“Tethered spinal cord syndrome” comes to my mind when reading your post and narrative.
Thethered spinal cord syndrome is most often associated with Spina bifida but can also present in otherwise normal people with patent fetal neural tube development. In these cases, symptoms of tethered spinal
Cord often first appear during adolescence where rapid growth places stretching tension on the lumbar and sacral spinal nerves.
Symptoms include localized low back pain and radiating pain to the buttocks, hips, and groin. Bowel and bladder dysfunction may be present as anal/urinate voluntary sphincters are innervated by the cauda equina.
Your age span (onset at age 14 to current age of 18) and presenting symptom profile certainly do give suspicion of tethered spinal cord syndrome. Heightened symptoms when you flex your head also give credibility to tethered spinal syndrome. An MRI or dye study of the lower thoracic/lumbar spine and cauda equina would provide informative information.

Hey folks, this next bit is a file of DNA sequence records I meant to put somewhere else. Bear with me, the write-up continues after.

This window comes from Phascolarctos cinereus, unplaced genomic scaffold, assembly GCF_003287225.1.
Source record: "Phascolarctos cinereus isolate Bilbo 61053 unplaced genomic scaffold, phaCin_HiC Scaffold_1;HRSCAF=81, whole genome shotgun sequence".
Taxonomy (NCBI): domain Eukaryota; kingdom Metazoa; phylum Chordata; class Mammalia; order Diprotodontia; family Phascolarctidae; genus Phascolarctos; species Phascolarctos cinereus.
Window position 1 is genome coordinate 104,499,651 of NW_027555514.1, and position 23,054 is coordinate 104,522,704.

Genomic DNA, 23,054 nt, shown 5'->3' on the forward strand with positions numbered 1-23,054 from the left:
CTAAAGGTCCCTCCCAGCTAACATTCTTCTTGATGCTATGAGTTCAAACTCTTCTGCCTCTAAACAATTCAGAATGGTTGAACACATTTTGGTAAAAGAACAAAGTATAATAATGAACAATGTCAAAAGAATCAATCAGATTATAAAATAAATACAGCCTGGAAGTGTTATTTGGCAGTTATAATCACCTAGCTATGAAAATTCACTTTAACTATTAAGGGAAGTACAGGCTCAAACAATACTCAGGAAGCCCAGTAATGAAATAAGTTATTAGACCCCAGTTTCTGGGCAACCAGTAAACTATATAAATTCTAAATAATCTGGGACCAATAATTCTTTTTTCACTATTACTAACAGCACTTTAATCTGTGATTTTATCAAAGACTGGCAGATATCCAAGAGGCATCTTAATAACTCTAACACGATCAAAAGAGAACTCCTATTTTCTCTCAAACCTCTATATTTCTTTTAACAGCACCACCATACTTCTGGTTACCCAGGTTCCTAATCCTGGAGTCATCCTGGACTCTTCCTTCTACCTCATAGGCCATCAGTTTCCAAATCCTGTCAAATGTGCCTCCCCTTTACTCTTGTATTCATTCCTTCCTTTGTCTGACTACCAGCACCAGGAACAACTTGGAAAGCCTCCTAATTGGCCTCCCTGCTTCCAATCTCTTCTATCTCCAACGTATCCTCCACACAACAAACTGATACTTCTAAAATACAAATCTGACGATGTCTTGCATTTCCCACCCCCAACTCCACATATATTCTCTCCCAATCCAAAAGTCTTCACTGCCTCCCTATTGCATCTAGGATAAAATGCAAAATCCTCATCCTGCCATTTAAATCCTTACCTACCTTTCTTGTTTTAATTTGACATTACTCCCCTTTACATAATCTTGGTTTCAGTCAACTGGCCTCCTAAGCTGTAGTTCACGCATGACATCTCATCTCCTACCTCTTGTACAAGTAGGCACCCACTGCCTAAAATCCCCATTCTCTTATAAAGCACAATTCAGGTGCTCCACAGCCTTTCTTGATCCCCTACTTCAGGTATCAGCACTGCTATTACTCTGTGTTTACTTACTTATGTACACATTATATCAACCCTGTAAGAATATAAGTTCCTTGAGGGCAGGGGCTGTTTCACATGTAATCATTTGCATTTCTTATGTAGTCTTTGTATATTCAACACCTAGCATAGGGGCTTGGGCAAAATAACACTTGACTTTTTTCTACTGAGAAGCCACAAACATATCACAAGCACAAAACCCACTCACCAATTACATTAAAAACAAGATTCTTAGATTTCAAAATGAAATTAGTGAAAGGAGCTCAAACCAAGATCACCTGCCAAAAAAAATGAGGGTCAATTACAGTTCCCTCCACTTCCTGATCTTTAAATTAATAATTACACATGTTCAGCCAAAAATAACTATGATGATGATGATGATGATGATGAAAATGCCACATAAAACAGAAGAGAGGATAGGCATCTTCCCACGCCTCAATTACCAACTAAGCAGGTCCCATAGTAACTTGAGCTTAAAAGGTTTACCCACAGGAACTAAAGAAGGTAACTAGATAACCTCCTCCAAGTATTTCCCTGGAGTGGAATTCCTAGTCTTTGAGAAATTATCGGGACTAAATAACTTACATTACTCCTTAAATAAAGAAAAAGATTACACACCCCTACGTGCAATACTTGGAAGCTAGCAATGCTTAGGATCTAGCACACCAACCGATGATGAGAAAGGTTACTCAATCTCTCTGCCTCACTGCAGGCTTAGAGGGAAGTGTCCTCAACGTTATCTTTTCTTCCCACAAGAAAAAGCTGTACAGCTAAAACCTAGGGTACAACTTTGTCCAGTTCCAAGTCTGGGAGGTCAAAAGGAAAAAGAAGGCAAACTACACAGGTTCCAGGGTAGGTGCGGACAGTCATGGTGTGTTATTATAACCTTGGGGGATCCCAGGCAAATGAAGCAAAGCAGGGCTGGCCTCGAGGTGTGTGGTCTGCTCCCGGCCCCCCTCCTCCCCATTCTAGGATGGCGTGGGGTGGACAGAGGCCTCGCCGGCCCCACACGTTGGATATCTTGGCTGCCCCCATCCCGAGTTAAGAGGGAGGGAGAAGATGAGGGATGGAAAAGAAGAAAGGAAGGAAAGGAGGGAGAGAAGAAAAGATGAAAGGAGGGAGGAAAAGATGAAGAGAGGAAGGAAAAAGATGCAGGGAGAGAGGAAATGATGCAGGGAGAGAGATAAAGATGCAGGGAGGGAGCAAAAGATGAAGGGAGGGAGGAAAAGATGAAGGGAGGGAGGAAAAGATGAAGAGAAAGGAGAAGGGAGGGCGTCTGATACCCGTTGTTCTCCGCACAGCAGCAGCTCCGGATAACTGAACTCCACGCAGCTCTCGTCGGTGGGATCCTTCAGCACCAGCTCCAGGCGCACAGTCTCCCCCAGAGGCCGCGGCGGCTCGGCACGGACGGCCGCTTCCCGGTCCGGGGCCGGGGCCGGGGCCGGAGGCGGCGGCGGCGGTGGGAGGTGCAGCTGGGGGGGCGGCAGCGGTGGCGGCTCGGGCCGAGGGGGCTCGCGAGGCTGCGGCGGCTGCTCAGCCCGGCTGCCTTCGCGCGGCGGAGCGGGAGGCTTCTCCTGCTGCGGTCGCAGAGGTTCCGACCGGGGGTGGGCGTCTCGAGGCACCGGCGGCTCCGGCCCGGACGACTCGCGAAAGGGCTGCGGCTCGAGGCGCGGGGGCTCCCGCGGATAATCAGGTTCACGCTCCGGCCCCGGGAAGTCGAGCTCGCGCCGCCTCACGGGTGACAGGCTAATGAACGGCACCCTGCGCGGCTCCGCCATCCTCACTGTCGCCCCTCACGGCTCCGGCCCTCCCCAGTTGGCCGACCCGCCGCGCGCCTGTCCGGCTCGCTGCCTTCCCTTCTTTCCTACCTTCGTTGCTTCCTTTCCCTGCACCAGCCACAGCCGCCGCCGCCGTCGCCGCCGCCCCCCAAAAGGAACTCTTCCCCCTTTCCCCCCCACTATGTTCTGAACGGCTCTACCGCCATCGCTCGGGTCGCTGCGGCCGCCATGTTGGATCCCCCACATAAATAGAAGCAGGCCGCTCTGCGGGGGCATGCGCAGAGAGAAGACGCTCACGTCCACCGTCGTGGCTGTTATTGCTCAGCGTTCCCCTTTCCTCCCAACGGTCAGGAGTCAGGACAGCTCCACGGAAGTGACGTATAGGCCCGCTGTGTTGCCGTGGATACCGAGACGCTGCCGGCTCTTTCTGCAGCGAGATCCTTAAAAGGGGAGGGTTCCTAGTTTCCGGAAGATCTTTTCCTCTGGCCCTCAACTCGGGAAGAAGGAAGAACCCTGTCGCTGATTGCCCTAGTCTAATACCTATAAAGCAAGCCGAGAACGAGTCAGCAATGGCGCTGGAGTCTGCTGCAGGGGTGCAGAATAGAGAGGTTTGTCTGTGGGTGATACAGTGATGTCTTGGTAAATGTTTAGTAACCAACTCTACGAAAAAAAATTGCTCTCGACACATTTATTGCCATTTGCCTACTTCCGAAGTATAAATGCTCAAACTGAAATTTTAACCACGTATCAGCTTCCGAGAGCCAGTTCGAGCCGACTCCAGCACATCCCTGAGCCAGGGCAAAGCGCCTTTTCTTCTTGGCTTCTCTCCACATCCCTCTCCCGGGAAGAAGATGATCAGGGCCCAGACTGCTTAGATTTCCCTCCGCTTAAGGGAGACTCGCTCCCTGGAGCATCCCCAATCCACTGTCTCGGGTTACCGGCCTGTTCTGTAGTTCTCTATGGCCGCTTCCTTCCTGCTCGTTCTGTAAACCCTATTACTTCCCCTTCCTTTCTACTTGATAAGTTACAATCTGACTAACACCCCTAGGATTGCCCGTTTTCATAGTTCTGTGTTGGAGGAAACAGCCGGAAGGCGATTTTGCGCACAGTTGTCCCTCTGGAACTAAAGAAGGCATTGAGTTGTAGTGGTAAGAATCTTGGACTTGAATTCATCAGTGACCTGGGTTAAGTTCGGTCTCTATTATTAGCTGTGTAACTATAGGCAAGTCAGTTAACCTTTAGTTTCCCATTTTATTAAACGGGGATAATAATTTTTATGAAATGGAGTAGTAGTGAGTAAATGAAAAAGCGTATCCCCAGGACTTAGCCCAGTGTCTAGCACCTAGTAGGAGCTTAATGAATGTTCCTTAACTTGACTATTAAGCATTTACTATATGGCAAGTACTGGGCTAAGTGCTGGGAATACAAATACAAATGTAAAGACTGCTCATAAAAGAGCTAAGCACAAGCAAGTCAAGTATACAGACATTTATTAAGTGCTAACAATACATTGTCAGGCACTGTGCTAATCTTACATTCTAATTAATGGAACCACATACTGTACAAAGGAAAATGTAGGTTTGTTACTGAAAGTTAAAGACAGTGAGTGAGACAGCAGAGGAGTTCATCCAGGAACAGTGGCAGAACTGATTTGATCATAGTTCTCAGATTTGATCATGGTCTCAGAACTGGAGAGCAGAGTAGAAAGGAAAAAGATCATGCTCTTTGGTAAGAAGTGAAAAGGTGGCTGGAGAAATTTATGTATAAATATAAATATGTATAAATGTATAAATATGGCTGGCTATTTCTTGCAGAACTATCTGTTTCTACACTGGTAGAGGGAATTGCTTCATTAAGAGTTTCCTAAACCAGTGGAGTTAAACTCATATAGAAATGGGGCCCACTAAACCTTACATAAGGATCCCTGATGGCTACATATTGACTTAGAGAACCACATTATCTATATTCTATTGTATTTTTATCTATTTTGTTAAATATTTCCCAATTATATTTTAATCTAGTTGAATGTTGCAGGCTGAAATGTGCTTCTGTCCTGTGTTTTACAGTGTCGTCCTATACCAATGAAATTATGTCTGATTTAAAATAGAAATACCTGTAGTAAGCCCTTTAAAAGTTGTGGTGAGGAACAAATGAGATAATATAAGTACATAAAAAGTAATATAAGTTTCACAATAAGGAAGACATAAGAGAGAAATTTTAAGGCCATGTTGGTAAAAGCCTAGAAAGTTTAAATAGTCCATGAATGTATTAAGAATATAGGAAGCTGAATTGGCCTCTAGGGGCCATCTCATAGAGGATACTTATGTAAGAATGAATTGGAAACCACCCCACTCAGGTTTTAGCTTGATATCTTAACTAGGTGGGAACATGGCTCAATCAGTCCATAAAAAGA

Pituitary failure, wide-spread endocrine dysfunction
Mixed connective tissue disorder
Extensive intestinal perforation with sepsis, permanent ileostomy
Avascular necrosis of both hips and jaw
Receiving Palliative Care (care and comfort)
Post Edited ((Seashell)) : 9/8/2018 10:29:15 PM (GMT-6)